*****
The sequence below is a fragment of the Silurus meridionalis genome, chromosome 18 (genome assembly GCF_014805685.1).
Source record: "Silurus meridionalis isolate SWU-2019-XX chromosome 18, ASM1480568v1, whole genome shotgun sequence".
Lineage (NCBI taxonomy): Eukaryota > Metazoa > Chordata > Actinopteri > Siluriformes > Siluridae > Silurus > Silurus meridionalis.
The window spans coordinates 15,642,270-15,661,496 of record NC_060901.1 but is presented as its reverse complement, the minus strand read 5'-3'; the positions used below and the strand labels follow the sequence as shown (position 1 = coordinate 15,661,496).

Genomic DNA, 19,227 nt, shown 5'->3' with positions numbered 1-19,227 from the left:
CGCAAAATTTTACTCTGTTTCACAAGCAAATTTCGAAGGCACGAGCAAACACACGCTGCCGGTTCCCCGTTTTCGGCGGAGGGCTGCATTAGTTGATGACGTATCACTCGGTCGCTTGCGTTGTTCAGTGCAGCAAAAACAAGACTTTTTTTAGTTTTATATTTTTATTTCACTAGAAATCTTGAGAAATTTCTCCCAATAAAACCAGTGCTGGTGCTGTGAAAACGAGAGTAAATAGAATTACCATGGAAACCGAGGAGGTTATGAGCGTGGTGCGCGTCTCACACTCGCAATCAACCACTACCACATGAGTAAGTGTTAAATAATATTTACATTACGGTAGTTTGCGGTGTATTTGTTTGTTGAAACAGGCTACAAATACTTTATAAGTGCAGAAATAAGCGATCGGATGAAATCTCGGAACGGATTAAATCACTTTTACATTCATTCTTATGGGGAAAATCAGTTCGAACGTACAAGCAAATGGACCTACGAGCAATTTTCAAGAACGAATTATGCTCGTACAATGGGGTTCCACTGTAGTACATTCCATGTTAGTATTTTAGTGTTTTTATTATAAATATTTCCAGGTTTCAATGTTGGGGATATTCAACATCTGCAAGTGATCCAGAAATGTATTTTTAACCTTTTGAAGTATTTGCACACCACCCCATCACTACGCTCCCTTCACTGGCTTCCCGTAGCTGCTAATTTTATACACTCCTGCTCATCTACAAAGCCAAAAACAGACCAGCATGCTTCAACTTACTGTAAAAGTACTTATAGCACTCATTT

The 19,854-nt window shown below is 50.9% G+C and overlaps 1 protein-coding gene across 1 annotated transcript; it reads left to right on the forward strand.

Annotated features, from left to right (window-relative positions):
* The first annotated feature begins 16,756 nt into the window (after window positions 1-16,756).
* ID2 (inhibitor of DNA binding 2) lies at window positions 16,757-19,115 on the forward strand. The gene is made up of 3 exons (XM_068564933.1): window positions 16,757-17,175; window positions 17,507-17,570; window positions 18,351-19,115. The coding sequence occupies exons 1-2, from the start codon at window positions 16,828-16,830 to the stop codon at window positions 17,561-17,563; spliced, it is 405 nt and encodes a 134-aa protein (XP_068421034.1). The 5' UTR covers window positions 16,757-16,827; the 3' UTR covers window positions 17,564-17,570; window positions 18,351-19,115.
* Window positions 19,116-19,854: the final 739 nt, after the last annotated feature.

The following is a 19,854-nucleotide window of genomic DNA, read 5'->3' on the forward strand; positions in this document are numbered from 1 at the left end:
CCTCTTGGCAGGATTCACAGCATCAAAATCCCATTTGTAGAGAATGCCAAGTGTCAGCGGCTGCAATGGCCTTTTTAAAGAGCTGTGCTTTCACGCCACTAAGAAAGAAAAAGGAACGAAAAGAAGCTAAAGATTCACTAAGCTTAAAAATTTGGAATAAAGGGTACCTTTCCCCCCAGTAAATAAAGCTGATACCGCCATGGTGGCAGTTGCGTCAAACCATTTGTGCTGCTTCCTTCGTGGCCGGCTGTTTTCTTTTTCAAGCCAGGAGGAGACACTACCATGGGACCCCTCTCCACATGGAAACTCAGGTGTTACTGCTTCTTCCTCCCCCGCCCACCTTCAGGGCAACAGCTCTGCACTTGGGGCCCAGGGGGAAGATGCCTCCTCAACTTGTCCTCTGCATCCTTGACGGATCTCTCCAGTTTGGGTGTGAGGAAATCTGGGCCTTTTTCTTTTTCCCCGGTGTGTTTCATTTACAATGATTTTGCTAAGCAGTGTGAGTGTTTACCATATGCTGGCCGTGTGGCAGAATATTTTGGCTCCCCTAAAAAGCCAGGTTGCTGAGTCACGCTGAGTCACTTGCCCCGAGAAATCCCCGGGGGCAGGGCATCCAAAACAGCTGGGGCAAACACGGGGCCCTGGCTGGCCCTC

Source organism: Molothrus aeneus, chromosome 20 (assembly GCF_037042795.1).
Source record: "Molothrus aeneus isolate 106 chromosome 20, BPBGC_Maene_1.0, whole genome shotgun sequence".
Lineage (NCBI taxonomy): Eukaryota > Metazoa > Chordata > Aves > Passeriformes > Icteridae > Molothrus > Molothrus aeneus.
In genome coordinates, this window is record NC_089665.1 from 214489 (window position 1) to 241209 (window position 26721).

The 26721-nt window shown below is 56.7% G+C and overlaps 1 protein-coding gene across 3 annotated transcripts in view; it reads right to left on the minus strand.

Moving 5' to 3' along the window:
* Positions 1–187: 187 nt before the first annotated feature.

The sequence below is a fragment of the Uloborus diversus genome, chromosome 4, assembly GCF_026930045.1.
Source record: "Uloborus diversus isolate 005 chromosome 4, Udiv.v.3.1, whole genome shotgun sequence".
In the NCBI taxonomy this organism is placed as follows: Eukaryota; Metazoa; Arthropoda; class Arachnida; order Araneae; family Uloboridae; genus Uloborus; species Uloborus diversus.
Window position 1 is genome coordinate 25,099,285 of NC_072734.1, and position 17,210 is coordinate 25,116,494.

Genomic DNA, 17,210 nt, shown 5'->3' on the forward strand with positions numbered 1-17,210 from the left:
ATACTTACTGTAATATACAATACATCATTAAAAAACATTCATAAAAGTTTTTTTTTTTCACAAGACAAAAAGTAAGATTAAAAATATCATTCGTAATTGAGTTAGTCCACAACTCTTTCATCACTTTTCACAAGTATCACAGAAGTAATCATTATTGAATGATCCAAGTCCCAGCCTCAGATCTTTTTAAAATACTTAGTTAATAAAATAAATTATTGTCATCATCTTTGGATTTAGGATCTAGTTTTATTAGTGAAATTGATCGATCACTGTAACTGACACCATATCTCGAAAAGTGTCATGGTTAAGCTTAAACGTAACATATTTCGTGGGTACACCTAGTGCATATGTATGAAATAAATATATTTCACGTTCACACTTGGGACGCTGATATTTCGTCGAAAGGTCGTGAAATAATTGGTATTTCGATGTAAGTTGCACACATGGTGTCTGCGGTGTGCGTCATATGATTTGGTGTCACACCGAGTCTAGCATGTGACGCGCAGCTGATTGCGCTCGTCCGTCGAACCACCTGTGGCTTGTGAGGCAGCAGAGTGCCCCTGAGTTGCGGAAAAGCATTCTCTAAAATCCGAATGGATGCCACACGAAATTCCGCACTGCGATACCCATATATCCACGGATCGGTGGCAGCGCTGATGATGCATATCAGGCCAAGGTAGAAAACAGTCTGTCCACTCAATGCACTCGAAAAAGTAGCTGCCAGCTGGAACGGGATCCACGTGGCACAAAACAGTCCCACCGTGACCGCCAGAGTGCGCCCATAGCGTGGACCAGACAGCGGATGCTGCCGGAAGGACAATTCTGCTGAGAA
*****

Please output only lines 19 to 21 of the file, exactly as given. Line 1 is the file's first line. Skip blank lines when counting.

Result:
Moving 5' to 3' along the window:
* Positions 1–187: 187 nt before the first annotated feature.

The sequence below is a fragment of the Uloborus diversus genome, chromosome 4, assembly GCF_026930045.1.